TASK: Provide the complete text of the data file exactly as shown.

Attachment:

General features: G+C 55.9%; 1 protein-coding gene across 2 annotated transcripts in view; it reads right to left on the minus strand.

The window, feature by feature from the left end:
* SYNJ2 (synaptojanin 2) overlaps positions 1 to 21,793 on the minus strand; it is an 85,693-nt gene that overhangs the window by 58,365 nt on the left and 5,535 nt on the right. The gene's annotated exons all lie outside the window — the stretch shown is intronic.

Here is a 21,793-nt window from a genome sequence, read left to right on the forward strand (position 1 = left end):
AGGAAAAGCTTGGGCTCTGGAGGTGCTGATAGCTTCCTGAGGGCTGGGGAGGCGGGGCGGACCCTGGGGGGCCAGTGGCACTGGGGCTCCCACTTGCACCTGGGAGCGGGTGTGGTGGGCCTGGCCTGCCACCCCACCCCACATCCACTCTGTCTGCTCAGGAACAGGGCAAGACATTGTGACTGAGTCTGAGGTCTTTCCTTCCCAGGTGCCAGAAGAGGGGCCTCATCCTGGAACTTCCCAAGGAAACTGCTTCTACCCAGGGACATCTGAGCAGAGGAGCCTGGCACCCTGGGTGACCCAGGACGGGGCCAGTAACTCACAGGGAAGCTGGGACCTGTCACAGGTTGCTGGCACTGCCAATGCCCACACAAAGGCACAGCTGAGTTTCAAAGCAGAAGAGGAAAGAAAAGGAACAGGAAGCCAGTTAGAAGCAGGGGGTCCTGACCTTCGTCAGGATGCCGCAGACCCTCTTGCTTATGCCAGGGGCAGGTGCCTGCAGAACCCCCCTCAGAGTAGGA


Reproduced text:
General features: G+C 55.9%; 1 protein-coding gene across 2 annotated transcripts in view; it reads right to left on the minus strand.

The window, feature by feature from the left end:
* SYNJ2 (synaptojanin 2) overlaps positions 1 to 21,793 on the minus strand; it is an 85,693-nt gene that overhangs the window by 58,365 nt on the left and 5,535 nt on the right. The gene's annotated exons all lie outside the window — the stretch shown is intronic.

Here is a 21,793-nt window from a genome sequence, read left to right on the forward strand (position 1 = left end):
AGGAAAAGCTTGGGCTCTGGAGGTGCTGATAGCTTCCTGAGGGCTGGGGAGGCGGGGCGGACCCTGGGGGGCCAGTGGCACTGGGGCTCCCACTTGCACCTGGGAGCGGGTGTGGTGGGCCTGGCCTGCCACCCCACCCCACATCCACTCTGTCTGCTCAGGAACAGGGCAAGACATTGTGACTGAGTCTGAGGTCTTTCCTTCCCAGGTGCCAGAAGAGGGGCCTCATCCTGGAACTTCCCAAGGAAACTGCTTCTACCCAGGGACATCTGAGCAGAGGAGCCTGGCACCCTGGGTGACCCAGGACGGGGCCAGTAACTCACAGGGAAGCTGGGACCTGTCACAGGTTGCTGGCACTGCCAATGCCCACACAAAGGCACAGCTGAGTTTCAAAGCAGAAGAGGAAAGAAAAGGAACAGGAAGCCAGTTAGAAGCAGGGGGTCCTGACCTTCGTCAGGATGCCGCAGACCCTCTTGCTTATGCCAGGGGCAGGTGCCTGCAGAACCCCCCTCAGAGTAGGA